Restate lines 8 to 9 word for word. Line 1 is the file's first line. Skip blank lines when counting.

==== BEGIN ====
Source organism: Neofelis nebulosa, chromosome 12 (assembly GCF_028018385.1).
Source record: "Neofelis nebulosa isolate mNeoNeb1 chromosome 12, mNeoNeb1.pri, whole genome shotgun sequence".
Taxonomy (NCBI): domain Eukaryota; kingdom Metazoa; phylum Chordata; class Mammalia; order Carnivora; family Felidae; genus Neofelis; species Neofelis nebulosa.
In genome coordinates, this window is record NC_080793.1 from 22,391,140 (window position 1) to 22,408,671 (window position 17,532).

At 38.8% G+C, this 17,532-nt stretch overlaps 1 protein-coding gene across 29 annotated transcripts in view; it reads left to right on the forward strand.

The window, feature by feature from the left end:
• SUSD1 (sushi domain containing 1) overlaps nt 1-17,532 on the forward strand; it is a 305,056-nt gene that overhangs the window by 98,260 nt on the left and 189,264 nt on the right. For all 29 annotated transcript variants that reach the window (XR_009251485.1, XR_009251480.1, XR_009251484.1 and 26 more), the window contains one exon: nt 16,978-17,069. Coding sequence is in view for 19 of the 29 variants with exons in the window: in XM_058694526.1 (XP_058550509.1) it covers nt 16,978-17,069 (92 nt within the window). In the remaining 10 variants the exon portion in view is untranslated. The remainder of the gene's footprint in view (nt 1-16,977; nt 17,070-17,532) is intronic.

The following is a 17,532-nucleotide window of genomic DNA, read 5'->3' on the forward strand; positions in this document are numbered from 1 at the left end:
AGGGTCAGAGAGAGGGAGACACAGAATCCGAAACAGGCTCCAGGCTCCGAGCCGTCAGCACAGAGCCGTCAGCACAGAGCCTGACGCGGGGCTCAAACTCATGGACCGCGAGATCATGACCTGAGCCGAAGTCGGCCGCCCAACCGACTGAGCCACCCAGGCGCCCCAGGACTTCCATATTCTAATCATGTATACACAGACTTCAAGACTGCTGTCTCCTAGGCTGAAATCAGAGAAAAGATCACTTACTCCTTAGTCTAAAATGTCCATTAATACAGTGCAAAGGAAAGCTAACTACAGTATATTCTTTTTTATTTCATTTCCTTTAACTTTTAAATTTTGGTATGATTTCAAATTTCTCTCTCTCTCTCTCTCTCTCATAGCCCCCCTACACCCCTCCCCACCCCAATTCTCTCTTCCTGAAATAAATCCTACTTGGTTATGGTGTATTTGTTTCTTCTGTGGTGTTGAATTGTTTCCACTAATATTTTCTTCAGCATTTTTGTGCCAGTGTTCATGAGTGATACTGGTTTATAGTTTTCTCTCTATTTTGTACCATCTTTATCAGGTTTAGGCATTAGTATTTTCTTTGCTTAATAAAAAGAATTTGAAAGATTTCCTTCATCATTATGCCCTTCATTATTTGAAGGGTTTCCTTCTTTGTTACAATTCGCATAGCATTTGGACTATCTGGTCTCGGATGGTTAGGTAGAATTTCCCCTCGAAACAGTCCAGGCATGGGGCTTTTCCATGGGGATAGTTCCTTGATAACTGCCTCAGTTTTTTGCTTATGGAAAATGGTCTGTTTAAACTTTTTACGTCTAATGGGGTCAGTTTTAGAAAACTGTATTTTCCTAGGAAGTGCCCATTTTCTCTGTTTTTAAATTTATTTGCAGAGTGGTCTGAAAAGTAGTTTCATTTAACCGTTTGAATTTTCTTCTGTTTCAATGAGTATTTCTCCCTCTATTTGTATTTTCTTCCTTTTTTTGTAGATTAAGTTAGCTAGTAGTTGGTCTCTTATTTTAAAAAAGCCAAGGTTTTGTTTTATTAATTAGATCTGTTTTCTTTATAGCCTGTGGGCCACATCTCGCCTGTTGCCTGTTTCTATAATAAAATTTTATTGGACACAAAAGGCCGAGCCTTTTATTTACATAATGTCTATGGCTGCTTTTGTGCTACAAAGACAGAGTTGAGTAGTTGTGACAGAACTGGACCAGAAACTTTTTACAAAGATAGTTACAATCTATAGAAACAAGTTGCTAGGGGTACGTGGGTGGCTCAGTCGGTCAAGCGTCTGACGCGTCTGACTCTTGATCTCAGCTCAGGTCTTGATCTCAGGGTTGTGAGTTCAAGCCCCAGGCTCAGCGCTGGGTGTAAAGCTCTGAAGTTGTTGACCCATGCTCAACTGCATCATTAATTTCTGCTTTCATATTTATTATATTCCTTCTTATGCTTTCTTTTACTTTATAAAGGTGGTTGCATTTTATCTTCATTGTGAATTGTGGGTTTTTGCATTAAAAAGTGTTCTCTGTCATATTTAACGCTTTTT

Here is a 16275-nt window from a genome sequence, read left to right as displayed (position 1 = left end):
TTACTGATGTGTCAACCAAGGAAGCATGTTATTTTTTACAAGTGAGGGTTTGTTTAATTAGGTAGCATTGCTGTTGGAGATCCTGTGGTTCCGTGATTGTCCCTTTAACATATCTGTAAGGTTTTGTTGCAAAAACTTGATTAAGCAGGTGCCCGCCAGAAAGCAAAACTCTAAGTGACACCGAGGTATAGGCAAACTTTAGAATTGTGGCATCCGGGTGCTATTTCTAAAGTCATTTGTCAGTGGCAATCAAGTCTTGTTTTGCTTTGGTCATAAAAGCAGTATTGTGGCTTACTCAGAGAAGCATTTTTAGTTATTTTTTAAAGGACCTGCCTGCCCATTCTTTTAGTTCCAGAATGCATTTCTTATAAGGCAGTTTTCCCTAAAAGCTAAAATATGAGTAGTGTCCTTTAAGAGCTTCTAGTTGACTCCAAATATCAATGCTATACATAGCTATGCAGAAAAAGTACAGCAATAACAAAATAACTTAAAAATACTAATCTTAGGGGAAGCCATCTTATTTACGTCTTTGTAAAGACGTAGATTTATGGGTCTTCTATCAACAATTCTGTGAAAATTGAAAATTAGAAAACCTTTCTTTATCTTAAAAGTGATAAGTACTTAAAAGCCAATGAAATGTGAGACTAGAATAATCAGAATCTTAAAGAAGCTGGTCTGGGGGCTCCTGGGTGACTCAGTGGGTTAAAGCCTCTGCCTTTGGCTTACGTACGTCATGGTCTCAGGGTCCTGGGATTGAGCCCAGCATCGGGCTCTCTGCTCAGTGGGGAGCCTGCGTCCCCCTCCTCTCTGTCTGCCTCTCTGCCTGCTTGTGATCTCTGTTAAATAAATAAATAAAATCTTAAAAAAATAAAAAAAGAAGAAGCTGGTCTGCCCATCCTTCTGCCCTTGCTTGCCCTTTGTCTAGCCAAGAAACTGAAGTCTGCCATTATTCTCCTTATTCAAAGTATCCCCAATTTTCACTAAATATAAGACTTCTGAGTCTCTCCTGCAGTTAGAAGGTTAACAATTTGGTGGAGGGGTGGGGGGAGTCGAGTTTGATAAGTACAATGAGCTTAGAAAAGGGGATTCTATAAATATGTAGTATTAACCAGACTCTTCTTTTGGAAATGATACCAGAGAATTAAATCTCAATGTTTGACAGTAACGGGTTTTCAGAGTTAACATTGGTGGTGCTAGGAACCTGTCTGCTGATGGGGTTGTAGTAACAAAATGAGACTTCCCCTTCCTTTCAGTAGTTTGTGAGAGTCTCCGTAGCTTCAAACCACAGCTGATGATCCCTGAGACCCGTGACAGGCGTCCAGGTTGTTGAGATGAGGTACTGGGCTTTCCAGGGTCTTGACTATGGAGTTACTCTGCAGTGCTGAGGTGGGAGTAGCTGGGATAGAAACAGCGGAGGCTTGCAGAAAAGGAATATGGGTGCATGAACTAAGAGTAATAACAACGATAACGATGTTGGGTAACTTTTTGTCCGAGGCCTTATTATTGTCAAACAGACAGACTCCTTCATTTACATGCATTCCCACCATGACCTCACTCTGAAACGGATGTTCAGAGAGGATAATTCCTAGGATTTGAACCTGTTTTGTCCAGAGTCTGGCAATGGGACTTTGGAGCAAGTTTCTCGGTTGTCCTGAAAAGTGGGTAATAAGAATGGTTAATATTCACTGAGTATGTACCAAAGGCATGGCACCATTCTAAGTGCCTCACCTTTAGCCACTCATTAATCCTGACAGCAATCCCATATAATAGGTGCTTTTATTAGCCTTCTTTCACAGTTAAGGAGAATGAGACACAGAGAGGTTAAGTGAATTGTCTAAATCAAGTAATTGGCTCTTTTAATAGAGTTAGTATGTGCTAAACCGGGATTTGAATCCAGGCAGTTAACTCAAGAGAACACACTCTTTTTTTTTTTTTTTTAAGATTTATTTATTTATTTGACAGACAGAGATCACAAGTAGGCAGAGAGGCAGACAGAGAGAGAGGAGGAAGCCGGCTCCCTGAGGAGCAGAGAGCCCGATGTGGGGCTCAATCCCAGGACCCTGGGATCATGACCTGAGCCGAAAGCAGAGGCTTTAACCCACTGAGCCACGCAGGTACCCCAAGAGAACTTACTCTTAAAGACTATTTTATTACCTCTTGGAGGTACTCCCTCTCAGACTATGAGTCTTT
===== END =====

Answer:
The following is a 17,532-nucleotide window of genomic DNA, read 5'->3' on the forward strand; positions in this document are numbered from 1 at the left end:
AGGGTCAGAGAGAGGGAGACACAGAATCCGAAACAGGCTCCAGGCTCCGAGCCGTCAGCACAGAGCCGTCAGCACAGAGCCTGACGCGGGGCTCAAACTCATGGACCGCGAGATCATGACCTGAGCCGAAGTCGGCCGCCCAACCGACTGAGCCACCCAGGCGCCCCAGGACTTCCATATTCTAATCATGTATACACAGACTTCAAGACTGCTGTCTCCTAGGCTGAAATCAGAGAAAAGATCACTTACTCCTTAGTCTAAAATGTCCATTAATACAGTGCAAAGGAAAGCTAACTACAGTATATTCTTTTTTATTTCATTTCCTTTAACTTTTAAATTTTGGTATGATTTCAAATTTCTCTCTCTCTCTCTCTCTCTCATAGCCCCCCTACACCCCTCCCCACCCCAATTCTCTCTTCCTGAAATAAATCCTACTTGGTTATGGTGTATTTGTTTCTTCTGTGGTGTTGAATTGTTTCCACTAATATTTTCTTCAGCATTTTTGTGCCAGTGTTCATGAGTGATACTGGTTTATAGTTTTCTCTCTATTTTGTACCATCTTTATCAGGTTTAGGCATTAGTATTTTCTTTGCTTAATAAAAAGAATTTGAAAGATTTCCTTCATCATTATGCCCTTCATTATTTGAAGGGTTTCCTTCTTTGTTACAATTCGCATAGCATTTGGACTATCTGGTCTCGGATGGTTAGGTAGAATTTCCCCTCGAAACAGTCCAGGCATGGGGCTTTTCCATGGGGATAGTTCCTTGATAACTGCCTCAGTTTTTTGCTTATGGAAAATGGTCTGTTTAAACTTTTTACGTCTAATGGGGTCAGTTTTAGAAAACTGTATTTTCCTAGGAAGTGCCCATTTTCTCTGTTTTTAAATTTATTTGCAGAGTGGTCTGAAAAGTAGTTTCATTTAACCGTTTGAATTTTCTTCTGTTTCAATGAGTATTTCTCCCTCTATTTGTATTTTCTTCCTTTTTTTGTAGATTAAGTTAGCTAGTAGTTGGTCTCTTATTTTAAAAAAGCCAAGGTTTTGTTTTATTAATTAGATCTGTTTTCTTTATAGCCTGTGGGCCACATCTCGCCTGTTGCCTGTTTCTATAATAAAATTTTATTGGACACAAAAGGCCGAGCCTTTTATTTACATAATGTCTATGGCTGCTTTTGTGCTACAAAGACAGAGTTGAGTAGTTGTGACAGAACTGGACCAGAAACTTTTTACAAAGATAGTTACAATCTATAGAAACAAGTTGCTAGGGGTACGTGGGTGGCTCAGTCGGTCAAGCGTCTGACGCGTCTGACTCTTGATCTCAGCTCAGGTCTTGATCTCAGGGTTGTGAGTTCAAGCCCCAGGCTCAGCGCTGGGTGTAAAGCTCTGAAGTTGTTGACCCATGCTCAACTGCATCATTAATTTCTGCTTTCATATTTATTATATTCCTTCTTATGCTTTCTTTTACTTTATAAAGGTGGTTGCATTTTATCTTCATTGTGAATTGTGGGTTTTTGCATTAAAAAGTGTTCTCTGTCATATTTAACGCTTTTT